So, there's a TON of talk about Kevin Durant and the possibility of him playing in D.C. for 2016, maybe to the point to where there's #KD2DC fatigue.
But if what I'm about to tell you happens and if Durant plays for the Wizards from 2016 on, it will be a big, and I mean a BIG MOMENT for Monumental Sports and all basketball fans in the D.C. area.
2016 could also be a year where the Washington Mystics have a major moment of their own. There is a major 2016 WNBA Draft prospect who could be a franchise-level player right away and could make the Mystics a much better team than they historically have been, which is ... not good.
Who is this prospect? She's Breanna Stewart, a junior who plays for UConn's women's basketball team and is widely regarded to be the first pick in the 2016 WNBA Draft.
So, what's impressive about Stewart's game?
Stewart is a 6'4 forward who can play both in the post and the perimeter. In the 2013-14 season, she averaged 19.4 points (including making 34.3 percent of her threes), 8.1 rebounds, 3.1 assists, and 2.75 blocks per game when the Huskies went 40-0 and won their second straight national championship. Stewart was the NCAA Final Four's Most Outstanding Player in both of those years as a freshman and sophomore.
When a player leads a team to a national championship, she's going to get many individual accolades. Stewart was also a unanimous First Team All-American and received the AP and Naismith Player of the Year awards, all during her sophomore season.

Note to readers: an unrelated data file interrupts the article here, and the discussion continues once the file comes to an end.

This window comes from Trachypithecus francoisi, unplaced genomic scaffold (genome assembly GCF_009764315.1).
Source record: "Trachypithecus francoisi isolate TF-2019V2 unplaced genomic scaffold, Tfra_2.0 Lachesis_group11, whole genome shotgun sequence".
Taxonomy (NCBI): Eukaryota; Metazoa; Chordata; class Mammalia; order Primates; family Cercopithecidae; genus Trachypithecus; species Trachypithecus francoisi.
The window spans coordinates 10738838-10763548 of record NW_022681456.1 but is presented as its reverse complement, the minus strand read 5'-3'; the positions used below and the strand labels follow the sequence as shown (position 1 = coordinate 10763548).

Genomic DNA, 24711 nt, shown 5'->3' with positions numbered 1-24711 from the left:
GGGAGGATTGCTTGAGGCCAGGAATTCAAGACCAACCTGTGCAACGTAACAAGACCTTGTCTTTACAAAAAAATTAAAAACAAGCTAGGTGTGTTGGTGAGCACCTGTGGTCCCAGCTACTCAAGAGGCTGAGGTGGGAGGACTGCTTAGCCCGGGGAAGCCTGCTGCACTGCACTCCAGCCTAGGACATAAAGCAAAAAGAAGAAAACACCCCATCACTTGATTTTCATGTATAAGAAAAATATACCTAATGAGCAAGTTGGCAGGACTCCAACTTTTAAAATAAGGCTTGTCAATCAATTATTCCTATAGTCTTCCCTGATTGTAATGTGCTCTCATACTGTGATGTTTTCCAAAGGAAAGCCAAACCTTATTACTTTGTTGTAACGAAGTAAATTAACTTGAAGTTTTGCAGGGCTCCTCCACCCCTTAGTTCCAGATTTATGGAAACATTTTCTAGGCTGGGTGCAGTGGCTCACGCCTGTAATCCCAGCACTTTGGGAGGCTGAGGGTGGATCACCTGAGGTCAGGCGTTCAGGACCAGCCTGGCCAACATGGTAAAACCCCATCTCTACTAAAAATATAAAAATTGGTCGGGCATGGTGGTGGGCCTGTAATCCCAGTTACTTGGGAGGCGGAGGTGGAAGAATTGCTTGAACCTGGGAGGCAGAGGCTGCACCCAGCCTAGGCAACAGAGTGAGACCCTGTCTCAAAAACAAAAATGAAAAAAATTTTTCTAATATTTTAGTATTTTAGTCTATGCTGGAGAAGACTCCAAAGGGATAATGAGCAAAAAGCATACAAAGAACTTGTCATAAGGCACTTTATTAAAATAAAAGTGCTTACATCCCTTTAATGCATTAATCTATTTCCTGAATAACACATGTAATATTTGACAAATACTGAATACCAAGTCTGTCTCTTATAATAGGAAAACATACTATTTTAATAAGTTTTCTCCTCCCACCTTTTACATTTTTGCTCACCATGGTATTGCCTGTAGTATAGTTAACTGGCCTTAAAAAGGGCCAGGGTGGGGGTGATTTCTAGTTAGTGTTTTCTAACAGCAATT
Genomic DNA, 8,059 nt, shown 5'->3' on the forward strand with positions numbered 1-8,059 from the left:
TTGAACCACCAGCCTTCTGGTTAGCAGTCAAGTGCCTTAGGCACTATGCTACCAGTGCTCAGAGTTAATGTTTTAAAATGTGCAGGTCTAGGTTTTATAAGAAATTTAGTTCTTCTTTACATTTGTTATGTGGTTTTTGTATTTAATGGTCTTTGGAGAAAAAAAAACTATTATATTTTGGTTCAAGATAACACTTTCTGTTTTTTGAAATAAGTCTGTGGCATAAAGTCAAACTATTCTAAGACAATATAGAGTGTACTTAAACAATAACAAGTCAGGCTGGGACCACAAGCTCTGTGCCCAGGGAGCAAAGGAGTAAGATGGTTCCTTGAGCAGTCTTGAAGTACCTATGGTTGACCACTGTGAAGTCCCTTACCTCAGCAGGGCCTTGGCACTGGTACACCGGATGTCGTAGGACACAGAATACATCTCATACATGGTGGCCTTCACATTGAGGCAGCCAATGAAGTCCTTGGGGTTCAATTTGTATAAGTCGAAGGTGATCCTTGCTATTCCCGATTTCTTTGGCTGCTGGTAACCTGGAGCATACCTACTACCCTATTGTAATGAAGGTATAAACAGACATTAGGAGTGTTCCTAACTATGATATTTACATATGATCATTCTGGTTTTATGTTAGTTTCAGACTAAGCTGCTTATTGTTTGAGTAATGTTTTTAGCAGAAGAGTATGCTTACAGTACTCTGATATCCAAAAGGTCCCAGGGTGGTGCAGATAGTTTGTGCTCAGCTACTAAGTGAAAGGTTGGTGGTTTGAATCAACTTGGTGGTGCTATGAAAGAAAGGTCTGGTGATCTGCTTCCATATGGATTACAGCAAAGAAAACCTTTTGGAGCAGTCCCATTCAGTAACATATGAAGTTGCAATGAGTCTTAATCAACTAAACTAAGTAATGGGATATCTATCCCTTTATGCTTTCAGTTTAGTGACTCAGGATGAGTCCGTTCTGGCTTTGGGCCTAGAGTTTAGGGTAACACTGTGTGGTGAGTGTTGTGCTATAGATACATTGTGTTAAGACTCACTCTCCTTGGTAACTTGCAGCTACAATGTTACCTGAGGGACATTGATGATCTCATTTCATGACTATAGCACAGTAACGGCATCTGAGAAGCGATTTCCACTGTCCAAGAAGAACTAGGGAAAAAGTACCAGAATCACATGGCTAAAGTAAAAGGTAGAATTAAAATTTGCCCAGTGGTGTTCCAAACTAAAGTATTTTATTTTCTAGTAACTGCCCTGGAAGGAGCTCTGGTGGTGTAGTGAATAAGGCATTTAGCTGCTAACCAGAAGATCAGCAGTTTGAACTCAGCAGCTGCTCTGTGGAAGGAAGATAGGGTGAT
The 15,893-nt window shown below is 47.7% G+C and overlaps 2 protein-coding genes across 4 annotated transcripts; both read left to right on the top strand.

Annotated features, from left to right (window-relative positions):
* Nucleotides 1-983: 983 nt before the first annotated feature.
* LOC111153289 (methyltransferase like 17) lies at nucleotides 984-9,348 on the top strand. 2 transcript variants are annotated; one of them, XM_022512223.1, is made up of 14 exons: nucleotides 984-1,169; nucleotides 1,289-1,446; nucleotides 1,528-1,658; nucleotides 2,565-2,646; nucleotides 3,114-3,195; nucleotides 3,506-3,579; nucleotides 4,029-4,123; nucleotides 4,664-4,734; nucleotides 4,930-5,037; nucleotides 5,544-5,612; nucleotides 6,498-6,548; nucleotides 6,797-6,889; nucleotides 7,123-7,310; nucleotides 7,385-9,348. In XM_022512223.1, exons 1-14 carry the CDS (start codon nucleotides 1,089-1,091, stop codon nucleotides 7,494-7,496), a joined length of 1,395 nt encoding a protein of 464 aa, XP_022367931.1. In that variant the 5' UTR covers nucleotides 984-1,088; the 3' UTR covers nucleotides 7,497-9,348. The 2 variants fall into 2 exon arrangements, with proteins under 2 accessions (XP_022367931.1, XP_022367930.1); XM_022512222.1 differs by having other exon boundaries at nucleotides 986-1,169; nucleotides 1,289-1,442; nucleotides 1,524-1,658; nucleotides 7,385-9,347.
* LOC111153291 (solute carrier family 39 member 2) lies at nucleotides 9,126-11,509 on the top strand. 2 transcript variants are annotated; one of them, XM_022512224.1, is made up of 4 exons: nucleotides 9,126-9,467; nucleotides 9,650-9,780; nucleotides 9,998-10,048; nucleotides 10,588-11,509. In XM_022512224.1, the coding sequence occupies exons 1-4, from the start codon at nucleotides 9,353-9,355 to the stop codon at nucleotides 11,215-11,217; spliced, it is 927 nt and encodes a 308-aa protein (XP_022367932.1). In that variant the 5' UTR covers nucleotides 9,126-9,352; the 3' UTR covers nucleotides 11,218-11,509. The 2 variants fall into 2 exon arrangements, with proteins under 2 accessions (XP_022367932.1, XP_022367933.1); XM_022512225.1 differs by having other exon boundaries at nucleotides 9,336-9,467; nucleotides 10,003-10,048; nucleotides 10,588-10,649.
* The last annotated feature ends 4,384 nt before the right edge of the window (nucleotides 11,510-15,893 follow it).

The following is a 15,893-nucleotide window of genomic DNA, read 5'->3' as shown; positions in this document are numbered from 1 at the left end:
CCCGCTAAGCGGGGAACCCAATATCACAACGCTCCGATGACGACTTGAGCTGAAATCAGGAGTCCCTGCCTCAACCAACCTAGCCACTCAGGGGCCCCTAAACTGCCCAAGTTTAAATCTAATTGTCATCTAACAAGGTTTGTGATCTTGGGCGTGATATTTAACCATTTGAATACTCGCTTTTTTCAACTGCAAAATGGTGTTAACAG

And there's more. Stewart is also in consideration for being on the USA Basketball Women's National Team for the 2014 FIBA World Championship for Women in Turkey and should have a fair chance to make the roster alongside a group of mostly WNBA players.
It would not be unprecedented for a college player to make the team. Minnesota Lynx forward Maya Moore was a college senior (she too was at UConn) when she played on the 2010 FIBA World Championship team. And if you follow Moore's career in the pros, she's a leading candidate for the 2014 WNBA MVP Award.
With two more years left to go in her career (American women's basketball players cannot go pro until they are four years out of high school), the future looks really bright for Stewart. For more pixels on her, Slam Online, Deadspin and Sports Illustrated also have features that I encourage you to check out. Those articles just happen to compare Stewart to ... Kevin Durant
Breanna Stewart is women's basketball's Kevin Durant?
Now that I've thrown out the idea, let's talk about it more.
The first thing that sticks out is that they are both tall, lanky forwards who can rebound the basketball at a good rate, and they can also take and make many perimeter shots. In addition to Durant, Jabari Parker, the No. 2 pick in this year's NBA Draft is another forward like Stewart. Though Parker is not a lanky player (he is listed at 6'8 and 241 lbs), he also took many perimeter shots this past college season, including from three. Here is a statistical comparison of all three players below: